Decided: October 29, 1965.
IN THE MATTER OF THE ADOPTION OF G.
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Plaintiffs move to vacate a judgment of adoption entered in the Monmouth County Court on March 12, 1965.
The following narrative recites the facts as the court finds them:
The adoptive parents are fine, upstanding young people of better than average means. On January 22, 1960 this couple adopted twin boys. These youngsters are normal, healthy and active. In 1963 plaintiffs decided to apply to an approved agency for a little girl, and were successful. This baby was born on October 7, 1963 and was surrendered to the approved agency on October 21, 1963. At birth the child was in apparent good condition, but weighed only 5 lbs. 3 ozs. Before the little girl was placed in plaintiffs' home she was regularly examined by a pediatrician. In addition to this, a further examination was made of the child by a psychologist when she was three months old. Plaintiffs obtained the baby on January 21, 1964 and they have had her with them since that date. On the day the baby was accepted she was taken by plaintiffs to a physician for an examination and was seen by the same doctor every month thereafter regularly and between these dates when necessary.
The baby appeared well with the exception that when she became of an age where a normal baby would sit up, she did not. Concerned because of the child's apparently slow development the adoptive mother took the baby back to the doctor in July 1964. X-rays were ordered and found to be normal. Another physician was consulted and he found the baby to be normal except for the slow development.
In January 1965 the child had been in the care of plaintiffs for one year, thus satisfying the statutory requirement. Plaintiffs then filed a complaint for adoption in this court on February 26, 1965. Final hearing took place on March 12, 1965. Plaintiffs were advised at that time of the seriousness of this step and the fact that the infant would be their daughter from that time forward.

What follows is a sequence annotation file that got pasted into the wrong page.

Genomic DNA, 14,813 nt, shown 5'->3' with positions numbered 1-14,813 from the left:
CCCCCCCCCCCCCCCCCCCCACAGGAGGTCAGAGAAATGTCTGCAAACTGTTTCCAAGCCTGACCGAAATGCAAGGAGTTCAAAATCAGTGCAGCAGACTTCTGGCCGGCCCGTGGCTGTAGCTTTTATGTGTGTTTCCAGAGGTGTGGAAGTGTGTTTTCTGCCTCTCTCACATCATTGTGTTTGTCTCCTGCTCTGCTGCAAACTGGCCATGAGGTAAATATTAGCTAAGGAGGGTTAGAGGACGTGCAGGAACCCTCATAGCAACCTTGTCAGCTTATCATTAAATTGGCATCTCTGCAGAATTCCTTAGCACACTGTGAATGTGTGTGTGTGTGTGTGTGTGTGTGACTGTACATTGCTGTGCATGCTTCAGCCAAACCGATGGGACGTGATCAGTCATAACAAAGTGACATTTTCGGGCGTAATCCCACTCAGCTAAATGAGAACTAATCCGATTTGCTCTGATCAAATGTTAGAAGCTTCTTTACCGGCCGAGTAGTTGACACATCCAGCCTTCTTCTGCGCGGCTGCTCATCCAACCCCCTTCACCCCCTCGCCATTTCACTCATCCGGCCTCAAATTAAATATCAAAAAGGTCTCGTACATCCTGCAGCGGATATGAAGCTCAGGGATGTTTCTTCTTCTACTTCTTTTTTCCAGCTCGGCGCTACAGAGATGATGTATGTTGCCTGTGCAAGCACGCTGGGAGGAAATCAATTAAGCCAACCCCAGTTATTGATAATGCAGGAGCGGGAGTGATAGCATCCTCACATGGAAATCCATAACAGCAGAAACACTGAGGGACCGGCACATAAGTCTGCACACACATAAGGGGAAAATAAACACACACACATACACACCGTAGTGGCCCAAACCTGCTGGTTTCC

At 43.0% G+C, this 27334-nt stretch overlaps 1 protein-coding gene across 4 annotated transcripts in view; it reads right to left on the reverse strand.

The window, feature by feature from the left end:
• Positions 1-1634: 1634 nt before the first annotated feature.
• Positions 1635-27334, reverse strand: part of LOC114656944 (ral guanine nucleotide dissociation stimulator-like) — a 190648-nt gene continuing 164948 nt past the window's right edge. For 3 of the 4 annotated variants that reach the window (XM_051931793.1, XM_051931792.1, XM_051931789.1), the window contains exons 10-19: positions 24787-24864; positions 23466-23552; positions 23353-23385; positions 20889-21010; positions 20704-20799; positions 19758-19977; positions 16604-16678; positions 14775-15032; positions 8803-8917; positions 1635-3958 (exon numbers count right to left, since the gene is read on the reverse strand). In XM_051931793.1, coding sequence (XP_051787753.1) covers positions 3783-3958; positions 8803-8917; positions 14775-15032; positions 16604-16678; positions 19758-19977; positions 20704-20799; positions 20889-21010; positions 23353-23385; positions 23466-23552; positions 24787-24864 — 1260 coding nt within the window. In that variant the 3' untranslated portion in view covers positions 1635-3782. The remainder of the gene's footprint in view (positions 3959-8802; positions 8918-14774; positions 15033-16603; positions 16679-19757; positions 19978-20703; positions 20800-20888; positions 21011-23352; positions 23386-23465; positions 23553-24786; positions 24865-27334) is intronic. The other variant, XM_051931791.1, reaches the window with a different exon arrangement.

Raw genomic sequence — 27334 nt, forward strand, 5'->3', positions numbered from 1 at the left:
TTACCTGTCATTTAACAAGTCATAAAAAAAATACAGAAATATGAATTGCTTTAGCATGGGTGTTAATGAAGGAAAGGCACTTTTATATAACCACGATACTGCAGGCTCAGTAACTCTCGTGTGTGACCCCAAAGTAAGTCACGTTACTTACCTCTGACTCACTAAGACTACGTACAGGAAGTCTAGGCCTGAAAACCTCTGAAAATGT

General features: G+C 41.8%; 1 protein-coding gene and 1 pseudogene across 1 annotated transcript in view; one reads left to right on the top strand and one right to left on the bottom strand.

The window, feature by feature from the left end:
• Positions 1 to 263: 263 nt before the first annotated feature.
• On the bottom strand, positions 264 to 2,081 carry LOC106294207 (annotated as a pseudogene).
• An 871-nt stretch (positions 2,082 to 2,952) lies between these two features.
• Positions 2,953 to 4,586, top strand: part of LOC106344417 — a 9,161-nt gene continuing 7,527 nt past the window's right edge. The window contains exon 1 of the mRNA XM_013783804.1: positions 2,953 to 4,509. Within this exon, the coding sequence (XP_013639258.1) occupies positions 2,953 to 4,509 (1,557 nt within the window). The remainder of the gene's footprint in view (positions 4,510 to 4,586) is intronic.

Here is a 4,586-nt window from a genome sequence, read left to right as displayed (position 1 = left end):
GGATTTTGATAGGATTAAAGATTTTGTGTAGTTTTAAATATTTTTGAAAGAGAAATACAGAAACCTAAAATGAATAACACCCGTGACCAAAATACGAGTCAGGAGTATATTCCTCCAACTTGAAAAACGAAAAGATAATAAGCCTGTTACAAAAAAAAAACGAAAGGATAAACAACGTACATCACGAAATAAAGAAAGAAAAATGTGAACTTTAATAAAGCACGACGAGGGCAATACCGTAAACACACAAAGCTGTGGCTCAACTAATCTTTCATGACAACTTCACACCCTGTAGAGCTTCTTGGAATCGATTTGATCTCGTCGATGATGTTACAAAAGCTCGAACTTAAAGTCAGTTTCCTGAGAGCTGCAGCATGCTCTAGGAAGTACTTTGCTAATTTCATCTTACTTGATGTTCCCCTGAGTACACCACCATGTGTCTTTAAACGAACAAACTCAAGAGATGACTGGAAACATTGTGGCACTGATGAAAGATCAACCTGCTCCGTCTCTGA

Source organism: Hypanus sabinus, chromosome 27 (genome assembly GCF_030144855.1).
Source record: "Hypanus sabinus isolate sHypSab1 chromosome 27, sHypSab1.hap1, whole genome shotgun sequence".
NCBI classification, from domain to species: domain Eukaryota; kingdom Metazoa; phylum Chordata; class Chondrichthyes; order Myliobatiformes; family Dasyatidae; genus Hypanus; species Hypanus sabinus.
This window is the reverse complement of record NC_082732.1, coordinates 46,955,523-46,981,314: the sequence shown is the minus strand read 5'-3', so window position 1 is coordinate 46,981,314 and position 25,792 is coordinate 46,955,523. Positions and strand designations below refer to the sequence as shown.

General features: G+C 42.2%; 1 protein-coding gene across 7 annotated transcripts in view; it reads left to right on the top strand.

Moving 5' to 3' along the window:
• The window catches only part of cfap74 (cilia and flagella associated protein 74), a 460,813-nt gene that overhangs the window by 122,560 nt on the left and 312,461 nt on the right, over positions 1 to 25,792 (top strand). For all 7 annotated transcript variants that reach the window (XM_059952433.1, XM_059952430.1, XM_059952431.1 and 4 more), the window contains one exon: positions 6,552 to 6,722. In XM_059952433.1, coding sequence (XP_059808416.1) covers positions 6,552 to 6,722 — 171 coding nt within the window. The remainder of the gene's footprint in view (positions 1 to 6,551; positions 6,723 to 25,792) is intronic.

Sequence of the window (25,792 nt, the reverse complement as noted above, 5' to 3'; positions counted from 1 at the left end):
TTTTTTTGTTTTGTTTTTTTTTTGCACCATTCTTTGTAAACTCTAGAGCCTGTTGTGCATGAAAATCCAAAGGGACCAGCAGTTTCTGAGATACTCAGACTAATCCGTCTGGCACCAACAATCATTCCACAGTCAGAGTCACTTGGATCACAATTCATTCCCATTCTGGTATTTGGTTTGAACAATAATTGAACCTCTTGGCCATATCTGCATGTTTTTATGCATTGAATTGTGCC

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After the adoption plaintiffs noticed the continued slow development of the child and were finally referred to Dr. D.M., a specialist and concededly an expert in the field of pediatric neurology. Upon the completion of his examination the doctor confronted plaintiffs with the tragic revelation that the baby was retarded to such an extent that she would eventually require commitment to an institution. With this dilemma facing them, plaintiffs sought the advice of counsel and this motion ensued. By consent of the attorneys Dr. M.'s deposition was taken and that testimony clearly indicates that the child is uneducable and trainable only to a limited extent. The chances of her being an independent individual are sharply limited. Her intellectual ability when she is fully matured will be no greater than 50% of normal and the limit of her self-sufficiency will be walking, feeding, toilet needs and some communication. Dr. M. felt that it would make little difference to this child whether she remained in plaintiffs' home or was placed in an institution.